The Legislative Dynamic: Evidence from the Deregulation of Financial Services in Japan
26 Pages Posted: 19 Aug 2002
Date Written: July 2002
In many ways, the current financial distress in Japan traces itself to the limited range of non-bank financial intermediaries available. That limited availability is itself a creature of regulation. By examining the recent deregulation of commercial paper issues by financial intermediaries, we explore the dynamics of the regulatory process that originally contributed to - if not caused - the current distress.
We also use this case study to explore the dynamics of the Japanese legislative and regulatory process more generally. We characterize deregulation as a bargain between banks and the newer non-bank intermediaries: the banks acquiesced to commercial paper issues by non-banks, while the non-banks agreed to the regulatory jurisdiction of the Ministry of Finance. The non-banks obtained a cost-effective way to raise additional funds; the banks brought their new competitors within their regulatorily enforced cartel. At a specific level, the dynamics illustrate the classic Stiglerian theory of regulation; at a more general level, they illustrate the trans-national economic logic to the Japanese legislative and regulatory process.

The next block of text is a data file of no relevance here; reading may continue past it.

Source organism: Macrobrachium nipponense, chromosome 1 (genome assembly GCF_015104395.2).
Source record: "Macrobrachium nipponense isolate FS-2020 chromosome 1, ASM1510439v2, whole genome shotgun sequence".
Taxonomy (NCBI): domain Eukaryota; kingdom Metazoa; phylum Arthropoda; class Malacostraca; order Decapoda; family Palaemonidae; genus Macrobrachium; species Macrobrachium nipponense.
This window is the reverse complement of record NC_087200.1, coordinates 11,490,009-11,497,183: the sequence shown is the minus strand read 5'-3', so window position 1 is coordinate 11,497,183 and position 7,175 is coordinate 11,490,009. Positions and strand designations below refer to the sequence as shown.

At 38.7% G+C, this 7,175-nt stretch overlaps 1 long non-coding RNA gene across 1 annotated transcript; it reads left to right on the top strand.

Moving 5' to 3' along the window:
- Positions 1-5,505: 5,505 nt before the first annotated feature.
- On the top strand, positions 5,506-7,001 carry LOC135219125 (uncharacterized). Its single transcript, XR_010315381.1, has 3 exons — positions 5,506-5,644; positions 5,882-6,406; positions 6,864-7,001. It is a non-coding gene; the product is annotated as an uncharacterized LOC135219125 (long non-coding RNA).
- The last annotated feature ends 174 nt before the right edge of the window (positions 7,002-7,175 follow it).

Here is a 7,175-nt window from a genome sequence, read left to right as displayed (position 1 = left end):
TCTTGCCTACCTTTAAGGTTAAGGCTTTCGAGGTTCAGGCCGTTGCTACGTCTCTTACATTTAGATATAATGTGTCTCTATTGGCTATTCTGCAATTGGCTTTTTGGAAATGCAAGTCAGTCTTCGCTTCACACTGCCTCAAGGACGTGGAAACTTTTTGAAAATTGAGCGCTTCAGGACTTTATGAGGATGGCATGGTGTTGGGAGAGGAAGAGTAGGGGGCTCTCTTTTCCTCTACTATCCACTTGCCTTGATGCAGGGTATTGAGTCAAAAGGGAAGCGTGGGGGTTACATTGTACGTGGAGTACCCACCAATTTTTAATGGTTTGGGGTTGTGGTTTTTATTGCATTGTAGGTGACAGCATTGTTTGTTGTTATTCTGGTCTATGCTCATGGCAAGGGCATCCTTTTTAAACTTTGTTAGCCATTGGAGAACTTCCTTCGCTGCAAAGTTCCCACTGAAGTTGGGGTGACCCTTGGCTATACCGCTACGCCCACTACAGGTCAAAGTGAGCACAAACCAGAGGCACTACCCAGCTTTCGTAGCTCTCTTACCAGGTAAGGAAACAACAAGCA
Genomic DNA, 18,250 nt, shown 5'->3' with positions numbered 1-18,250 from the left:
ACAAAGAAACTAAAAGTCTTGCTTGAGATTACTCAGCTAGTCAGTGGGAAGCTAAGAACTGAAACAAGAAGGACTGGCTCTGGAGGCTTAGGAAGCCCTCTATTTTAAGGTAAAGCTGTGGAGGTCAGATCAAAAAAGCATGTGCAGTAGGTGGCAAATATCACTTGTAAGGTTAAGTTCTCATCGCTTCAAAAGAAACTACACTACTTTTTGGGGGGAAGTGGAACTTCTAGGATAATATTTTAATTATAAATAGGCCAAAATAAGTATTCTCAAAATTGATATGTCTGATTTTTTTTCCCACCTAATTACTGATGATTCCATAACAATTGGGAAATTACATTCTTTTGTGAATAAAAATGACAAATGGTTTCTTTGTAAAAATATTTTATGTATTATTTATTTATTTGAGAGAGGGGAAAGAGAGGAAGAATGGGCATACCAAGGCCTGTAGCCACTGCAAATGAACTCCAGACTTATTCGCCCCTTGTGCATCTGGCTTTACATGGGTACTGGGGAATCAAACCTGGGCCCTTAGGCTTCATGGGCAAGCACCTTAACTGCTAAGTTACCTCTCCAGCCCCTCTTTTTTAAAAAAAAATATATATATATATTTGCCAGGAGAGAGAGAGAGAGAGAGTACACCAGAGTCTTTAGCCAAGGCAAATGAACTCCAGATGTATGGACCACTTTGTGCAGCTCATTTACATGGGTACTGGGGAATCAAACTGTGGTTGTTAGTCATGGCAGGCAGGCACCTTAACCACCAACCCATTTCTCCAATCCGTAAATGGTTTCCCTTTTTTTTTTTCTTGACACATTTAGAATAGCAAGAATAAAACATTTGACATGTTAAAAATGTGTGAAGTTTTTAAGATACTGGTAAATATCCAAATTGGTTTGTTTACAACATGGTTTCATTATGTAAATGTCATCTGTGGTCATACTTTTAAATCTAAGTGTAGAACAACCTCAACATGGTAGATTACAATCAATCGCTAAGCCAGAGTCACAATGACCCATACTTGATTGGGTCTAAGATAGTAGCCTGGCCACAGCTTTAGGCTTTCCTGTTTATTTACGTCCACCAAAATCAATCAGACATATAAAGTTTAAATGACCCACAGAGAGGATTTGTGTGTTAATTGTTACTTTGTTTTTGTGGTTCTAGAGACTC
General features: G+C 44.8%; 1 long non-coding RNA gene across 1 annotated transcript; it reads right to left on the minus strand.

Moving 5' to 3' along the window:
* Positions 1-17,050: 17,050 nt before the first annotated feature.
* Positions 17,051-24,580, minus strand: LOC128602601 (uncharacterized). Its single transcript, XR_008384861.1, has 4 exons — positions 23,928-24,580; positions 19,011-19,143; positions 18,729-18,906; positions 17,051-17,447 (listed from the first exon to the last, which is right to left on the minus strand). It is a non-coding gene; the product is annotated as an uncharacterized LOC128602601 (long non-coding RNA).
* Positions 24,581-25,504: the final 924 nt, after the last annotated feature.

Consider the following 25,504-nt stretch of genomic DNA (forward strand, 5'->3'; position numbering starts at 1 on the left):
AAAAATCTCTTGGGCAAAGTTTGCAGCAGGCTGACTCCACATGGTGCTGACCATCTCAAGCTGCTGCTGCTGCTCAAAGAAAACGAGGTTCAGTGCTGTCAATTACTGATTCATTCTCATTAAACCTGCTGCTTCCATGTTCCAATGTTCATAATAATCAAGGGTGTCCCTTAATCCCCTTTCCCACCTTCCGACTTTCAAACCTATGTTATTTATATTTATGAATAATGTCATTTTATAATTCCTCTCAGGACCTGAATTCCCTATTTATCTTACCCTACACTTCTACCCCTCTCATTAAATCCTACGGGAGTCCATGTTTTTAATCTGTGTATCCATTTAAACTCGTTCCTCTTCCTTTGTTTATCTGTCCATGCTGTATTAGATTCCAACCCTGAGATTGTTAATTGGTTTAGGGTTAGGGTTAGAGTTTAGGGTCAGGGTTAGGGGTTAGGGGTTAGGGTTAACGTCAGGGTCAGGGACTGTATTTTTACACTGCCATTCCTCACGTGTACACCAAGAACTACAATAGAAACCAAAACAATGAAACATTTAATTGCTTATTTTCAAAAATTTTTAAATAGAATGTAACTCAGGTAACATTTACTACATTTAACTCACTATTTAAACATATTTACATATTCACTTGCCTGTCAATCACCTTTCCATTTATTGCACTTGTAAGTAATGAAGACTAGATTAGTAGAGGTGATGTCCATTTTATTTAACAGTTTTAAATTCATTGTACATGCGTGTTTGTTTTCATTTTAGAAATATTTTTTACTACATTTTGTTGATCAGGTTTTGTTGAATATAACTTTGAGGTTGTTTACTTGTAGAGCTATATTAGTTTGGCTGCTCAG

JEL Classification: F21, G28, K23, L13, L52, O23
Suggested Citation: Suggested Citation
Here is the Coronavirus
related research on SSRN
By Mark D. West